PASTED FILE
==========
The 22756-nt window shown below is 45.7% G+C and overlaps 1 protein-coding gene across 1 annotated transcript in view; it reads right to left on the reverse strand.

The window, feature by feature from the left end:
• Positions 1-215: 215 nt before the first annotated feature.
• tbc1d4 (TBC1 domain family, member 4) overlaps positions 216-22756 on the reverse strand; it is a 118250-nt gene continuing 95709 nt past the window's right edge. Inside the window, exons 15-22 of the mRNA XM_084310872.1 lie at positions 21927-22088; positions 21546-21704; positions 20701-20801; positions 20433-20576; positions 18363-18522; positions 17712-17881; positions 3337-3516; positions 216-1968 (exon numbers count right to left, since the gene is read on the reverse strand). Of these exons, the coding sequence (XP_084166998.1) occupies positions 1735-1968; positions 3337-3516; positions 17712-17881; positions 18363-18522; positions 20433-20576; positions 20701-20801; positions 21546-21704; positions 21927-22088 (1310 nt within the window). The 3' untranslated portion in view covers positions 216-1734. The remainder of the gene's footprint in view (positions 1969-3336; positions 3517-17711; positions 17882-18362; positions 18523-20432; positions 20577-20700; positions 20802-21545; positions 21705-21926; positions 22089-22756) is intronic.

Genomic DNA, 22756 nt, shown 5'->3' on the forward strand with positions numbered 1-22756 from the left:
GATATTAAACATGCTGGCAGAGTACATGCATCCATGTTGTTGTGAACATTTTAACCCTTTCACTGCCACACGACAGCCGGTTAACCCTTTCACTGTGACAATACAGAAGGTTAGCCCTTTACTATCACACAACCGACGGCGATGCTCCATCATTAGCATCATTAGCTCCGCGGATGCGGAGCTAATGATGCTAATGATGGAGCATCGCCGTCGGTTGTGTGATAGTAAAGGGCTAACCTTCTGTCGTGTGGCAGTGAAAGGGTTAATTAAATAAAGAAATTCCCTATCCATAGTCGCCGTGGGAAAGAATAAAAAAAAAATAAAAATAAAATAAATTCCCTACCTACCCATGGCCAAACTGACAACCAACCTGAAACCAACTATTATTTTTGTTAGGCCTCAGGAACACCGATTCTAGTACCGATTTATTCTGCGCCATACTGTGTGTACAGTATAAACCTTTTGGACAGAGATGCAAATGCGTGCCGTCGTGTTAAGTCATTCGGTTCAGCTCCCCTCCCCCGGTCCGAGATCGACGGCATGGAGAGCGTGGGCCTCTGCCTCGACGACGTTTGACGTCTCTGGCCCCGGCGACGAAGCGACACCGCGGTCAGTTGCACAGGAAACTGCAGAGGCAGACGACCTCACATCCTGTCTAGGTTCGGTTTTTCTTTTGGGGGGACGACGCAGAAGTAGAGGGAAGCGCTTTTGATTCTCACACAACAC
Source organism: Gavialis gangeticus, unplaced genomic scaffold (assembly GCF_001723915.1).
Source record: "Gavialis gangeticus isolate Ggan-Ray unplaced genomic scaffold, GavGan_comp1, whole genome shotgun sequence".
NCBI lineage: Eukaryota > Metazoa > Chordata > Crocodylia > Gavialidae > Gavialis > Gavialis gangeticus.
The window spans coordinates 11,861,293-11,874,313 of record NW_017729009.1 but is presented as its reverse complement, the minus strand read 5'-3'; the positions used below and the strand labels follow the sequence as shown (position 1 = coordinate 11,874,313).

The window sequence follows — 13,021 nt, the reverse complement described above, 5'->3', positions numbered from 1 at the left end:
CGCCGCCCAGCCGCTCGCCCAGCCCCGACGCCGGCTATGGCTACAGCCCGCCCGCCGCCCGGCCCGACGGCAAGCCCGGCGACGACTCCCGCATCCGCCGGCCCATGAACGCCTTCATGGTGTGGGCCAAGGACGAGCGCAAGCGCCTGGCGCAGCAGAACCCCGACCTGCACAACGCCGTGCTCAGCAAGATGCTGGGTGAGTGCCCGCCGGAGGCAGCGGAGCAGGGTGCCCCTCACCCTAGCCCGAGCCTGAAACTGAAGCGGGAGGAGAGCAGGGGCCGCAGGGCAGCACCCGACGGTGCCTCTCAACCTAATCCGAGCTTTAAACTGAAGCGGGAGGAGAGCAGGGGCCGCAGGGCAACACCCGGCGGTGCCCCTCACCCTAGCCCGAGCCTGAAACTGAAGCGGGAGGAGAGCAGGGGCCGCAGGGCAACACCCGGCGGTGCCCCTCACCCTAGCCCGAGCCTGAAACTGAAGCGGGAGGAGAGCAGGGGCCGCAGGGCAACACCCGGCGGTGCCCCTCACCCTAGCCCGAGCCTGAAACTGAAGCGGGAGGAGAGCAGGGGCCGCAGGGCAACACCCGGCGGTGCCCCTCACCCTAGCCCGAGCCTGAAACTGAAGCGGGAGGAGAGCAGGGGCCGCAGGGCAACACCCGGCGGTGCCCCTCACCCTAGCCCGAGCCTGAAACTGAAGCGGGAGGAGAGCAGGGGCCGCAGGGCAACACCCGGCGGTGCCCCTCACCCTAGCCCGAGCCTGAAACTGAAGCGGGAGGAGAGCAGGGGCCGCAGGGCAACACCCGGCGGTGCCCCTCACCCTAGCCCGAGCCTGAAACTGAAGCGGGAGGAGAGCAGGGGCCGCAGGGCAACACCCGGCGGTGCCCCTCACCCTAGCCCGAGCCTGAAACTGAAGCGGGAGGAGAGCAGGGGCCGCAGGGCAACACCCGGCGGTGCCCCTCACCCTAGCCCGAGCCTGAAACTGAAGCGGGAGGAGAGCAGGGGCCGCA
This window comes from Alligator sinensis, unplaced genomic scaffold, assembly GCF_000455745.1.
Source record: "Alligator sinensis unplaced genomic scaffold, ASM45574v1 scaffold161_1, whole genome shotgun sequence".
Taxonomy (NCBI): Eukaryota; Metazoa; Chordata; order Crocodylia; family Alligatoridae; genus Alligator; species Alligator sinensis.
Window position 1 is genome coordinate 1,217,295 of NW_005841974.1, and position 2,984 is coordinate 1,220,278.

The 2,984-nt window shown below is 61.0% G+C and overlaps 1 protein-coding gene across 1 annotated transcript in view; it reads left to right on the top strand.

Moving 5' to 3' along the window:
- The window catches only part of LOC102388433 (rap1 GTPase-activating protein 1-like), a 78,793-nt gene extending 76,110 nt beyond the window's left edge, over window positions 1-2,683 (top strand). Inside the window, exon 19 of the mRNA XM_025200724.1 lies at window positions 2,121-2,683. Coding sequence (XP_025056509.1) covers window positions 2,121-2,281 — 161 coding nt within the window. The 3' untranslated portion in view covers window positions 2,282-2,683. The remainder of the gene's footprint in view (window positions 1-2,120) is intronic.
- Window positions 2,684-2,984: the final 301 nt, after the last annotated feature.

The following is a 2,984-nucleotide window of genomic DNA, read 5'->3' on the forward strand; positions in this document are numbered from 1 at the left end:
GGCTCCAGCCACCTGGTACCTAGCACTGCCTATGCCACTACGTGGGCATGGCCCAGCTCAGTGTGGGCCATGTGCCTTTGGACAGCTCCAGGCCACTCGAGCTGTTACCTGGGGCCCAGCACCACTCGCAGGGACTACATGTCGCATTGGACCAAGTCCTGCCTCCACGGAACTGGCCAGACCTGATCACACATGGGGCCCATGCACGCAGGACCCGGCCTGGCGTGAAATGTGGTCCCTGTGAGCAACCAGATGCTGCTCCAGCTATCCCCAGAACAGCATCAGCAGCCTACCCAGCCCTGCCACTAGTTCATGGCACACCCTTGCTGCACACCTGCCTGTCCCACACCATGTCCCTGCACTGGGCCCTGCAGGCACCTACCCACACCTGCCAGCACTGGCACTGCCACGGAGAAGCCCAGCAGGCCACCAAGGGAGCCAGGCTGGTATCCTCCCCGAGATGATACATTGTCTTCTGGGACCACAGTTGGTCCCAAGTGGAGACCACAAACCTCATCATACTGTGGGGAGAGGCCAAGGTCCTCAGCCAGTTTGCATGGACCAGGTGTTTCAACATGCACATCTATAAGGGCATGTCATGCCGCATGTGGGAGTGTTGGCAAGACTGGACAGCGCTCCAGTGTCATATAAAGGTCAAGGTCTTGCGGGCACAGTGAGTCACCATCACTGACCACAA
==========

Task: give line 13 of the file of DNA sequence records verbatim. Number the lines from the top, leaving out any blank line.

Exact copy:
This window comes from Alligator sinensis, unplaced genomic scaffold, assembly GCF_000455745.1.